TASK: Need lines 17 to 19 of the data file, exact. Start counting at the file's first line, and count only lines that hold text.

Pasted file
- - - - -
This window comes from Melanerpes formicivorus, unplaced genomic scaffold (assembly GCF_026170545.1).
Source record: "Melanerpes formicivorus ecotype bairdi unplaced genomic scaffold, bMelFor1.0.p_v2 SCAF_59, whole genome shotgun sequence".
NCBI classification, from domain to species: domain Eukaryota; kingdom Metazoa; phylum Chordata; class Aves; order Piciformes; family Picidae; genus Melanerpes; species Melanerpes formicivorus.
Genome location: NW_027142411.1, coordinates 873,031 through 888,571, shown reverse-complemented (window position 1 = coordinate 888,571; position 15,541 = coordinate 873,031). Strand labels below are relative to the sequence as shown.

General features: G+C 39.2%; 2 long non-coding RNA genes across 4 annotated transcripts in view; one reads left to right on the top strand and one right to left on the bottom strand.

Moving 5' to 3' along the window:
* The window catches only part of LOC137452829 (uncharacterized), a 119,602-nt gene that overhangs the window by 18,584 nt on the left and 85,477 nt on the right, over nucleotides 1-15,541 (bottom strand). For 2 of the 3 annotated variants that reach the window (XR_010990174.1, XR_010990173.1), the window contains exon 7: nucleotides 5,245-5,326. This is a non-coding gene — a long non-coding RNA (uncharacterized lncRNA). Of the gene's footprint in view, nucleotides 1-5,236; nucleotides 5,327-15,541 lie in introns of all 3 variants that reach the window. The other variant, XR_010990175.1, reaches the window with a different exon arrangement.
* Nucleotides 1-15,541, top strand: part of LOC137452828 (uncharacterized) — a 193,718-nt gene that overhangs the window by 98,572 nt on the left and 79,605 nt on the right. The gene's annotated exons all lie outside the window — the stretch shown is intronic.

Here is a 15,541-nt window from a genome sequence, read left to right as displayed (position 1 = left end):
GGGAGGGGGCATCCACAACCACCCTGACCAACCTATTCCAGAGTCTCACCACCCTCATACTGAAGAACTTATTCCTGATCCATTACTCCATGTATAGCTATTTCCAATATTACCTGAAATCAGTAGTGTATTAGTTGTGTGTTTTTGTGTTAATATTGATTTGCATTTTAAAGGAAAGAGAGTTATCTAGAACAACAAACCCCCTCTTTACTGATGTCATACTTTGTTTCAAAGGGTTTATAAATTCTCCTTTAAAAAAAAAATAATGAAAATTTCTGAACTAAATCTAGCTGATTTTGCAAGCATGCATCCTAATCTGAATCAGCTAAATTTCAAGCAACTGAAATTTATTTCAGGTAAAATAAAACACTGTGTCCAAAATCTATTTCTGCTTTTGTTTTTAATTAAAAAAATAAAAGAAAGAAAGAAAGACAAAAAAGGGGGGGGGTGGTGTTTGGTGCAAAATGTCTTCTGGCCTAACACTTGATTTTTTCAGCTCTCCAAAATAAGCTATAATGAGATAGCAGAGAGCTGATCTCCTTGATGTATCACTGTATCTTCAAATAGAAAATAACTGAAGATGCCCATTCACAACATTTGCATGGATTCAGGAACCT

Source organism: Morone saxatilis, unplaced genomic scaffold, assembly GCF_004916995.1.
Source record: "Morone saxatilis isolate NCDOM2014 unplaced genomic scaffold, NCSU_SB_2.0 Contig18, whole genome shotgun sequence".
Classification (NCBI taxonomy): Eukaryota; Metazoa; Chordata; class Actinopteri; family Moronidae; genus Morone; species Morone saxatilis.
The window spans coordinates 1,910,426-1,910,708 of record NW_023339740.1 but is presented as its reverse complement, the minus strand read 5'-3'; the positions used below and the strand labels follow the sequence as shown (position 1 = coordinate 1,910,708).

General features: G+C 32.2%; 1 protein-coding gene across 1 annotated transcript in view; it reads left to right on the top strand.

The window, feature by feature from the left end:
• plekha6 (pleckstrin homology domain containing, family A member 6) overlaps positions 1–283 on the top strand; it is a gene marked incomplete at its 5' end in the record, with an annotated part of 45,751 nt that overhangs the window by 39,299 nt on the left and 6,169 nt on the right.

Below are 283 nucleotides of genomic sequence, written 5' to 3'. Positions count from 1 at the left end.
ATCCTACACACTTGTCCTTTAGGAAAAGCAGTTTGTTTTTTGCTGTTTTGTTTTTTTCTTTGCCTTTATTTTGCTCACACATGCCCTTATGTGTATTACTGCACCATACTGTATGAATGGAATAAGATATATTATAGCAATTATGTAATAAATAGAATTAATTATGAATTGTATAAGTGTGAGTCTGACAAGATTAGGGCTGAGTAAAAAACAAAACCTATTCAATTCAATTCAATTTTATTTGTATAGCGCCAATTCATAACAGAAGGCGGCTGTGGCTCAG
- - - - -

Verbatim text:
• plekha6 (pleckstrin homology domain containing, family A member 6) overlaps positions 1–283 on the top strand; it is a gene marked incomplete at its 5' end in the record, with an annotated part of 45,751 nt that overhangs the window by 39,299 nt on the left and 6,169 nt on the right.

Below are 283 nucleotides of genomic sequence, written 5' to 3'. Positions count from 1 at the left end.
ATCCTACACACTTGTCCTTTAGGAAAAGCAGTTTGTTTTTTGCTGTTTTGTTTTTTTCTTTGCCTTTATTTTGCTCACACATGCCCTTATGTGTATTACTGCACCATACTGTATGAATGGAATAAGATATATTATAGCAATTATGTAATAAATAGAATTAATTATGAATTGTATAAGTGTGAGTCTGACAAGATTAGGGCTGAGTAAAAAACAAAACCTATTCAATTCAATTCAATTTTATTTGTATAGCGCCAATTCATAACAGAAGGCGGCTGTGGCTCAG